How many different kinds of Jews exist?

By Mark S. Railey
June 22, 2021

Here is a short list of different kinds of Jews:

Ashkenazi (Israel, USA, Eastern Europe, Germany, France), Sephardi (Israel, USA, Spain, Portugal, France, South America), Mizrahi (Israel, Iran, Iraq, Middle East), Messianic Jews (Israel, USA, Europe, Eastern Europe), Beteisrael (Israel, Ethiopia), others (Uganda, Italy, India, USA, etc.).

Each group defines itself as being "true Jews." Many of the groups have several “denominations.” Additionally, there are Muslims and Christians that also consider themselves as related to Judaism, if not actually Jewish, in some way.

What does this mean? It is time to stop considering only one or two or three groups as being the whole and to understand that Judaism is actually very diverse.

But let’s take this further… are the non-religious still Jewish? Are the religious “hybrids” (lives dedicated - more or less - to Buddhism, Hinduism, Christianity, Islam, New Age…) still Jewish? Are ex-converts still Jewish? Are those whose ancestors were Jewish but they themselves are not, are they still Jewish? Since the whole world celebrates Shabbat for one hour every week (see the previous posting on time zones), is the whole world Jewish? When the Messiah comes, will the whole world be Jewish? If the whole world is Jewish in the future, and G-d is eternal, does that mean the whole world has always been Jewish (in G-d’s eyes)? What about the "nations," the goyim? The answer to some of these questions surely must be “No!” So, now I challenge you to test it and prove it! Warning: Handwaving and shouting will not prove your point. Still, opinions are welcome!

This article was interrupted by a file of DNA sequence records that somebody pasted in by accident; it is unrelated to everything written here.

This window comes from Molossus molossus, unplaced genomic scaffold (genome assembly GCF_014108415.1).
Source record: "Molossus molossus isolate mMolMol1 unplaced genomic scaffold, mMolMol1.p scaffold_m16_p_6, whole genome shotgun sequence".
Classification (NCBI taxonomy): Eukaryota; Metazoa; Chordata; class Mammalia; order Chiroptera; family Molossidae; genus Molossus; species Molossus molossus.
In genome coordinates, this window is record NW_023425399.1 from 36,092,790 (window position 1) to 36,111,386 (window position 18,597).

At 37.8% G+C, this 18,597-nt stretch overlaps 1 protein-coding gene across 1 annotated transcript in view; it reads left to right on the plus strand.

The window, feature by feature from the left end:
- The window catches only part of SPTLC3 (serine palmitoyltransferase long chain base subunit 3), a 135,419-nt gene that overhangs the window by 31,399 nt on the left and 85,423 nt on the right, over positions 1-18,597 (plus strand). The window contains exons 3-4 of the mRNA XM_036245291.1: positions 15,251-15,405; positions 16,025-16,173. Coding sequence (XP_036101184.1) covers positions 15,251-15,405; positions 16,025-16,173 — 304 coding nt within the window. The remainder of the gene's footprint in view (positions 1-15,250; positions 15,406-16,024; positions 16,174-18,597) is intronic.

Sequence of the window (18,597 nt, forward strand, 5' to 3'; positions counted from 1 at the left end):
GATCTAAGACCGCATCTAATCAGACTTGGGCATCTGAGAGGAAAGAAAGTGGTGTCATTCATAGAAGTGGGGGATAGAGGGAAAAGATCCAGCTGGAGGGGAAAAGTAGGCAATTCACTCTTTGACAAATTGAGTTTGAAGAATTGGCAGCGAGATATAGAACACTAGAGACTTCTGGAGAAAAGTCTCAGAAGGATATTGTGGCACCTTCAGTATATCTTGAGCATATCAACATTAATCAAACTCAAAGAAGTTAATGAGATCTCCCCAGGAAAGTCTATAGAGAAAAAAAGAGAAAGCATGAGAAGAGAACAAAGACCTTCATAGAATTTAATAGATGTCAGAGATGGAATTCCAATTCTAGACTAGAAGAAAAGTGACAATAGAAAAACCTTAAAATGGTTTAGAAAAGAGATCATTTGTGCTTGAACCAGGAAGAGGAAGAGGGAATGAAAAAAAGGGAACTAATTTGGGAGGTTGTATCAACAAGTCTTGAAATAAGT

Hint: I believe it is time to start measuring truth and righteousness as the identifying norm for what it means to be Jewish. I also believe there are many paths to many different truths (such as faith, the Bible/Tanakh, science, philosophy, art, literature, story...) - all of these paths point to the beauty and glory of G-d. However, I believe only the Spirit of G-d can lead you to know G-d. And, that the knowledge of G-d without works of love toward G-d and your neighbor, is incomplete and thus prone to deception. What I am saying is you must both know G-d through the Torah and love G-d and your neighbor to reach the hope of salvation.

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